Two Chicago cops, believing they were stealing $5,200 in cash that belonged to a drug dealer, were actually caught in an undercover sting, federal authorities said Monday.
Wentworth District tactical unit Sgt. Ronald Watts and tactical unit Officer Kallatt Mohammed appeared in handcuffs Monday in federal court in Chicago after being arrested Sunday night in a joint FBI and Chicago Police Department Internal Affairs Division operation.
They are accused of stealing the money on Nov. 21 and charged with theft of government funds.
According to a federal criminal complaint unsealed Monday, Mohammed, 47, a 14-year veteran of the department, took a bag containing the cash and a court-authorized tracking device from a homeless man who was working as an informant for the FBI.
Watts, 48, who’s been with the Chicago Police Department for 18 years, later met the homeless man at a Chinatown Walgreens parking lot and gave him $400 for tipping the officers off about the cash delivery, according to the complaint.
When Watts handed over the cash he allegedly asked the homeless man, “Who always takes care of you?” The homeless man replied, “You do, Watts,” according to the complaint.
The homeless man, who has 99 arrests and 16 convictions, told the FBI he’d discussed his work as a drug courier with the officers several times prior to the undercover operation and that Watts had previously stolen cash from him, authorities said.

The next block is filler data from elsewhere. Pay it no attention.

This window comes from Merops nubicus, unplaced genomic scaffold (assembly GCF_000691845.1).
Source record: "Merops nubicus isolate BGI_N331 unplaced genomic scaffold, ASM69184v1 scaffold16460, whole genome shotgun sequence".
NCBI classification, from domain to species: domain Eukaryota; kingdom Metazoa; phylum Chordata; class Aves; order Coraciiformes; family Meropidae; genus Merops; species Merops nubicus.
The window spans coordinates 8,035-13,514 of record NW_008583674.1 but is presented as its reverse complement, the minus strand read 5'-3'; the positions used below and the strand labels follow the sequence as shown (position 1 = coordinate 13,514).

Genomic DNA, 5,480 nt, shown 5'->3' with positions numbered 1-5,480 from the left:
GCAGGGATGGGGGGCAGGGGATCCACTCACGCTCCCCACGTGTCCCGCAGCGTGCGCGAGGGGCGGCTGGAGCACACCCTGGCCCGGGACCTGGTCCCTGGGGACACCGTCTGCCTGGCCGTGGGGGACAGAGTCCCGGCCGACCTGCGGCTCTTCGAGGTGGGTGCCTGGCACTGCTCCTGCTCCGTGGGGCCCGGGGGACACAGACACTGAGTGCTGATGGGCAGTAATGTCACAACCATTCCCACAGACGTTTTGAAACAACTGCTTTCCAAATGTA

Both police officers spoke in court only to confirm that they understand the charges against them. They would face up to 10 years behind bars and fines of up to $250,000 if convicted, prosecutors said. They were released on $10,000 bail Monday after being ordered to surrender their weapons and passports and told to have no contact with each other.
Watts – wearing a black sweat suit – and Mohammed – wearing a black wool hat and a work jacket – both ran from the Dirksen federal court building Monday afternoon in an attempt to avoid news photographers and a TV camera.
Watts tussled with an ABC 7 cameraman in Plymouth Court before speeding off in a waiting car, while Mohammed hid in a Lady Foot Locker on State Street. When Mohammed later bolted from the store with photographers in pursuit, he was temporarily detained by two passing plainclothes police officers who mistook him for a shoplifter.
Both Watts and Mohammed have been stripped of their police powers and both are suspended without pay.
Watts serves as the financial secretary of the Chicago Police Sergeants’ Association, but has been asked to resign his position following his arrest, union president Jim Ade said.